French President Emmanuel Macron / AFP PHOTO / POOL / YOAN VALAT
French President Emmanuel Macron on Tuesday pleaded his case for ambitious European reforms, appealing to German Chancellor Angela Merkel to join forces with him and enter the debate.
Speaking in Frankfurt, where he opened the German city’s annual book fair alongside Merkel, Macron also stressed the importance of culture in the “redefining” of Europe.
“There is no Europe without culture,” he told the audience, highlighting the crucial role language, educational exchanges and the arts have to play in combatting “the languor” gripping the continent.
Merkel for her part praised the “close friendship and solidarity” between the neighbours.
“History shows that in order to further develop Europe, we need impulses from Germany and France,” she said.
But she stayed vague on how far she backed her French counterpart’s plans for an overhaul of the European project.
Macron’s grand vision
In an earlier address to university students in the western German city, Macron reiterated his desire for deeper eurozone integration, including his more contentious calls for a common budget and finance minister.
“If we are ready for common policies on security, digital infrastructure, energy, migration, the fight against terrorism, then who can explain to me why we can’t have a common eurozone budget?” Macron said.
He added that he believed European leaders had “one year” to lay out their vision of the bloc’s future in the run-up to the 2019 European Parliament elections.
“I think we need to start the debate, we have a year to clarify and draw up a common roadmap.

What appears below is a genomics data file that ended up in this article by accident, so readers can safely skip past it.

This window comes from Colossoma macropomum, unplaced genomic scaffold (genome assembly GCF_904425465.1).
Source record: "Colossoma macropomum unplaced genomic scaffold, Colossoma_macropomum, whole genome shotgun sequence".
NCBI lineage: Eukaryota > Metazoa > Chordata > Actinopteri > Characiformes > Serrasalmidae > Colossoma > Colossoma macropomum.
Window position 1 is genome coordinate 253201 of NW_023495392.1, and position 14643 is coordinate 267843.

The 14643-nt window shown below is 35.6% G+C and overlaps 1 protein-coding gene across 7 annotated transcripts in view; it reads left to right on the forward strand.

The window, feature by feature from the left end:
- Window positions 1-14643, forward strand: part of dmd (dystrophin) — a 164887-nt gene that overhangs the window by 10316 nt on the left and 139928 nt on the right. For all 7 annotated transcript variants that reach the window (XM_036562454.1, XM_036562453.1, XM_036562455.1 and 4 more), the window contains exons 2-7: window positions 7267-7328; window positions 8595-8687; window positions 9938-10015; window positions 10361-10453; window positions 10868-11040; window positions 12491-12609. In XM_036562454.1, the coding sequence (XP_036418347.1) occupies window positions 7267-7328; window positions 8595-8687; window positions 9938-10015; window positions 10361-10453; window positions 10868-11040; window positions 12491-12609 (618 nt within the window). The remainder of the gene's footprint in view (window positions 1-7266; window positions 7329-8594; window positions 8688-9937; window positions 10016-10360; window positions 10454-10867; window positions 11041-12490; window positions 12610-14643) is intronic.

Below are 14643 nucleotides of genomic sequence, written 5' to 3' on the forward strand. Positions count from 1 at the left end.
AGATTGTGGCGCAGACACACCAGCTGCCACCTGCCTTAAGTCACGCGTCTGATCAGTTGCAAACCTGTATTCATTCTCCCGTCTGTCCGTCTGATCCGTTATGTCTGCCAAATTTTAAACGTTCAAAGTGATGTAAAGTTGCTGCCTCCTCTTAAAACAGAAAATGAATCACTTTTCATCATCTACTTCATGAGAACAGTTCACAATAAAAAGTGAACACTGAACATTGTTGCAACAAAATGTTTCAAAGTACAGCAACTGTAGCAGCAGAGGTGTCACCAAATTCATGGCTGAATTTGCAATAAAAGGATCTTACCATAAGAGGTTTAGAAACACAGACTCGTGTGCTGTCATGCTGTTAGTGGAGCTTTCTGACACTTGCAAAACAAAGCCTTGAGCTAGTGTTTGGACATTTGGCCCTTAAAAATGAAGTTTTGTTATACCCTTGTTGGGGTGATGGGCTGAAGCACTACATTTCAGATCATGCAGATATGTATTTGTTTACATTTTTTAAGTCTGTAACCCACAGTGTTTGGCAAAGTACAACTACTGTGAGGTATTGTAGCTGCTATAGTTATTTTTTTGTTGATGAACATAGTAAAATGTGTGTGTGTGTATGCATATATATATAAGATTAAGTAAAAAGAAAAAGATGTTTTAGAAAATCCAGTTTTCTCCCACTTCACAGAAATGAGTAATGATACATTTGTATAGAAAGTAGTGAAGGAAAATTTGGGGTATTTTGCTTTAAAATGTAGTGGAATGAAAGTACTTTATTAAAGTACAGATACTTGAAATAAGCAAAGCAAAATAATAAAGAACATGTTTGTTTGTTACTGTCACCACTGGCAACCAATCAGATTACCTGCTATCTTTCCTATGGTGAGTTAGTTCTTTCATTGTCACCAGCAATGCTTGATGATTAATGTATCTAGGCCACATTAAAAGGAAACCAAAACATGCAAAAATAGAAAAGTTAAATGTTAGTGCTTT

“This is what I would like to come and do in Germany on several occasions and what I invite the chancellor to come to France and do as well,” Macron said.
Merkel has so far responded cautiously to Macron’s grand vision for a more closely integrated Europe, which he first outlined in a landmark speech last month at the Sorbonne university in Paris.
The issue of a common eurozone budget is especially controversial in Germany, the biggest EU economy, which fears it will lead to a pooling of national debt with Berlin picking up the tab for poorer member states.
‘No pooling of national debt’
In an interview set to appear in German media on Wednesday, Merkel said again she needed more time to study his proposals and reiterated Germany’s stance on the debt issue.
“With me, there will be no pooling of national debt,” she told the RND regional media group.
Macron was in Germany to formally inaugurate the October 11-15 Frankfurt Book Fair, where more than 7,000 exhibitors from over 100 countries are expected and France is this year’s guest of honour.
French literary stars like novelist Michel Houellebecq and Nobel laureate Jean-Marie Gustave Le Clezio will join peers like Margaret Atwood and Dan Brown to add glamour to the event.
The fair dates back to the Middle Ages, when the Gutenberg printing press was invented in nearby Mainz.
Merkel and Macron symbolically printed out the first page of the Universal Declaration of Human Rights on a replica of the Gutenberg press late Tuesday, after touring the French pavillon.
‘Learn three, four languages’
The fair’s director Juergen Boos said the leaders’ joint opening of the literature extravaganza showed their commitment to “a strong, unified Europe”.
“Culture is the right approach to strengthen the European project, it’s easier than starting with the economy,” Boos told AFP.
Macron told the book fair audience he wanted to encourage Europe’s young people to speak at least two languages — “or even three or four” — and see the Erasmus exchange programme expanded so that every student could spend “six months in another European country”.
Merkel praised her French counterpart’s emphasis on the longstanding bonds between their countries, saying European leaders “have to do more” to teach young people about the value of culture and literature.
Merkel’s non-committal stance on Macron’s pitch for closer eurozone cooperation comes as the chancellor is heading into thorny coalition talks with two smaller parties after winning a difficult victory in elections last month.
One of the potential partners is the liberal and pro-business Free Democratic Party (FDP), which views Macron’s proposals sceptically and opposes any idea of German taxpayers’ money flowing to weaker EU economies.